Wrath of Ashardalon Review

Just got Wrath of Ashardalon Sunday night, and had a chance today to sort out all the components and play a solo game.

The experience is essentially the same as Castle Ravenloft, with new monsters, heroes, traps, tricks, and treasures. The rules add some new wrinkles in: different conditions (Daze and Poison, the latter of which has a saving throw type mechanic) doors that can be opened and might be trapped, and my favorite, the Dire Chamber. When you reach the Dire Chamber entrance, you draw a whole bunch more Dire Chamber tiles to make a great big chamber- and this is usually where you’ll fight the end boss. This fixes the problem that the end boss tile often is clumped with many, many, monsters (which means attacks that target everyone on the tile can be ridiculous at the end of the game), and also introduces a nice generic adventure, where you play until you reach the Dire Chamber, then draw a card to see what’s in it and what you need to do (usually kill a bunch of monsters). My biggest complaint of the scenario design was that there were too many gimmicks- there didn’t really feel like there was a ‘standard’ scenario. The basic Dire Chamber scenario though looks to be a go-to for Wrath of Ashardalon play.

(Also, I feel a strong urge to write some Dire Chamber cards for Castle Ravenloft now.)

The new heroes include a Fighter, Cleric, Rogue, and Wizard, and a Paladin for the fifth. However, they are all fairly different than the Castle Ravenloft versions- different power cards, and different class powers. For example, the new cleric heals himself and another character for 2 each (instead of the healing surge value to one person), and ends conditions when he heals you (instead of getting a free heal for not attacking).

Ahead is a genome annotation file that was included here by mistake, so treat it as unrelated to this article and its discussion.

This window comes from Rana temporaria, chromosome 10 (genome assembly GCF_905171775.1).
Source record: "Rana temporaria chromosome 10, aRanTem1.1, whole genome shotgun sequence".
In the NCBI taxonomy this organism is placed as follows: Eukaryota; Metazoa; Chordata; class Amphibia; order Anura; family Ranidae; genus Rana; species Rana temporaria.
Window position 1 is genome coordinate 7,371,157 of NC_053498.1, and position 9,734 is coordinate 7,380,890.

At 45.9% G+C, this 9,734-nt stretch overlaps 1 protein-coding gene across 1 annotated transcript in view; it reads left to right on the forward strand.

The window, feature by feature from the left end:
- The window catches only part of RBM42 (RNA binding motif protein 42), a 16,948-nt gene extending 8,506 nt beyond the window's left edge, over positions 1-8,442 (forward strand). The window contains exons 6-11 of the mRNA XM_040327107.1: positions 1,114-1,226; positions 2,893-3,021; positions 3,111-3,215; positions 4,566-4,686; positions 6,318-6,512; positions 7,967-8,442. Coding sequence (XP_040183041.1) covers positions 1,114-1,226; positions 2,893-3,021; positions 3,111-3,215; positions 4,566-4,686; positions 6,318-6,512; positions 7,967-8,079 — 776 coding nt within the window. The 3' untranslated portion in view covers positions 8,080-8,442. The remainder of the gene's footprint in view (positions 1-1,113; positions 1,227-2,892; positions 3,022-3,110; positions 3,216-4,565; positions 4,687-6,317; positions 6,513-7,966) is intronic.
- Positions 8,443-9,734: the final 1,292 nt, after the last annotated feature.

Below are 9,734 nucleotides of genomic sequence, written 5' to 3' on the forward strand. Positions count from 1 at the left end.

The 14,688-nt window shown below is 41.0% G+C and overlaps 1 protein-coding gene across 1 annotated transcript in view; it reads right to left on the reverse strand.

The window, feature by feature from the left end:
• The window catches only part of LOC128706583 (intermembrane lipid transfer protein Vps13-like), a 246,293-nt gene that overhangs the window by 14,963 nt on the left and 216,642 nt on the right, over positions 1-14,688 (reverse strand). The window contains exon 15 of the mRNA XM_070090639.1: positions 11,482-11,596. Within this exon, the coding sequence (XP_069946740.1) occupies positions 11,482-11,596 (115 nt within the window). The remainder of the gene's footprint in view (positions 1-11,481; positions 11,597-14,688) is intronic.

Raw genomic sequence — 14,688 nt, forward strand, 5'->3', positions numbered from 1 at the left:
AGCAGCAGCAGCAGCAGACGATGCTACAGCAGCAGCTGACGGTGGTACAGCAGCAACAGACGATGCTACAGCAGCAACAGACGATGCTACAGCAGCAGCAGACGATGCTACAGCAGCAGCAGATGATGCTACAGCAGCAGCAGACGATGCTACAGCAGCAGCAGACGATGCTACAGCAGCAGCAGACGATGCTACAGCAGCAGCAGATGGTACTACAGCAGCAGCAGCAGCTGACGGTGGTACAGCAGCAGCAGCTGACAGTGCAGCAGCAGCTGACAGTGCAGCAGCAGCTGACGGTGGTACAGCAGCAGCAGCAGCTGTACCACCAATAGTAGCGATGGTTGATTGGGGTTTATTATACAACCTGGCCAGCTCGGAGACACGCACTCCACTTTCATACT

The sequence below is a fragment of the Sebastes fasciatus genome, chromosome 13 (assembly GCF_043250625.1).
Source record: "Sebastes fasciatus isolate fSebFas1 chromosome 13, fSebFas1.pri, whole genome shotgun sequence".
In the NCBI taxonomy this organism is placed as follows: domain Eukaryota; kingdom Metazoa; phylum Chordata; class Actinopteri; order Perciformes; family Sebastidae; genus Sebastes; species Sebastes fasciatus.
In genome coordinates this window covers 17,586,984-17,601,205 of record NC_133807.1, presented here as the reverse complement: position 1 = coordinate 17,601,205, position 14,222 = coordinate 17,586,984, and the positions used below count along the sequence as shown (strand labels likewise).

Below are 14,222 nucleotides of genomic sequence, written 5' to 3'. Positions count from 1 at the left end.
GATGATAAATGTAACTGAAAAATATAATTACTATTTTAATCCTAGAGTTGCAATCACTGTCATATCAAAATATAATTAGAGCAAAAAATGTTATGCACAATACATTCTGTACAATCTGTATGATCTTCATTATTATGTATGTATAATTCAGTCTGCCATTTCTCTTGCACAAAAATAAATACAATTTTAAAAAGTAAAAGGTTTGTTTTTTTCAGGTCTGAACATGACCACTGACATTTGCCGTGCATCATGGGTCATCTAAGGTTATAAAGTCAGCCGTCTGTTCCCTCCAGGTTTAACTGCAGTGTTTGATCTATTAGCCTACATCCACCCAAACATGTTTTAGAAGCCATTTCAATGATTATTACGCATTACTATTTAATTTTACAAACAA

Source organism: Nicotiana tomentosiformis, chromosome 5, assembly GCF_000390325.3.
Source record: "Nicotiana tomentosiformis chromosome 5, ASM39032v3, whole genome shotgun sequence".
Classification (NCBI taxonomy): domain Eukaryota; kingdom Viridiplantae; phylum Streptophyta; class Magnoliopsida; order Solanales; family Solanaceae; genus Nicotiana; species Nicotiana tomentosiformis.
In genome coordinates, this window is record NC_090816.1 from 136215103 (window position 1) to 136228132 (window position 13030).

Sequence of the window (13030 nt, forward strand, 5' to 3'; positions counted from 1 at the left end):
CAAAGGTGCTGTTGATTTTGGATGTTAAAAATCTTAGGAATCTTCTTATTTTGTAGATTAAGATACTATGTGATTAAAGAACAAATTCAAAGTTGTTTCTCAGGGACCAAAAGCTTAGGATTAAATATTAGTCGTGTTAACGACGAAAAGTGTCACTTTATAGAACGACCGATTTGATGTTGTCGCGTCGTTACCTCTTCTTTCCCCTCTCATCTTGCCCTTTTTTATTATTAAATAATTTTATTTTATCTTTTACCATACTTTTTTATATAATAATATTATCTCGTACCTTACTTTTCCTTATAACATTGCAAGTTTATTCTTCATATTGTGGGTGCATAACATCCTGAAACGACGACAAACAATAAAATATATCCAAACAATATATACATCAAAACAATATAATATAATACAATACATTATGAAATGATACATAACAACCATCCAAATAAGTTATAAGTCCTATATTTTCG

The game is certainly compatible with Castle Ravenloft, though some funny things might happen if one mixes the sets- for example, mixing monster decks would make the game easier due to a lower occurence of duplicate monsters. Also, the new treasure deck is just treasure cards- no boons- and I’m not sure if this is good or bad yet.

When Castle Ravenloft first came out, I heard multiple people complain Wizards was ‘dumbing down’ D&D, however, playing these games, it is clear this is not the case: they are broadening the brand, and making strong introductory games that are also fun in their own right. I’ve said it before: a one-hour dungeon boardgame is the holy grail of dungeon boardgames, and Wizards have made it. Wrath of Ashardalon builds on the structure of Castle Ravenloft, putting in a few more complications and broadens the experience.


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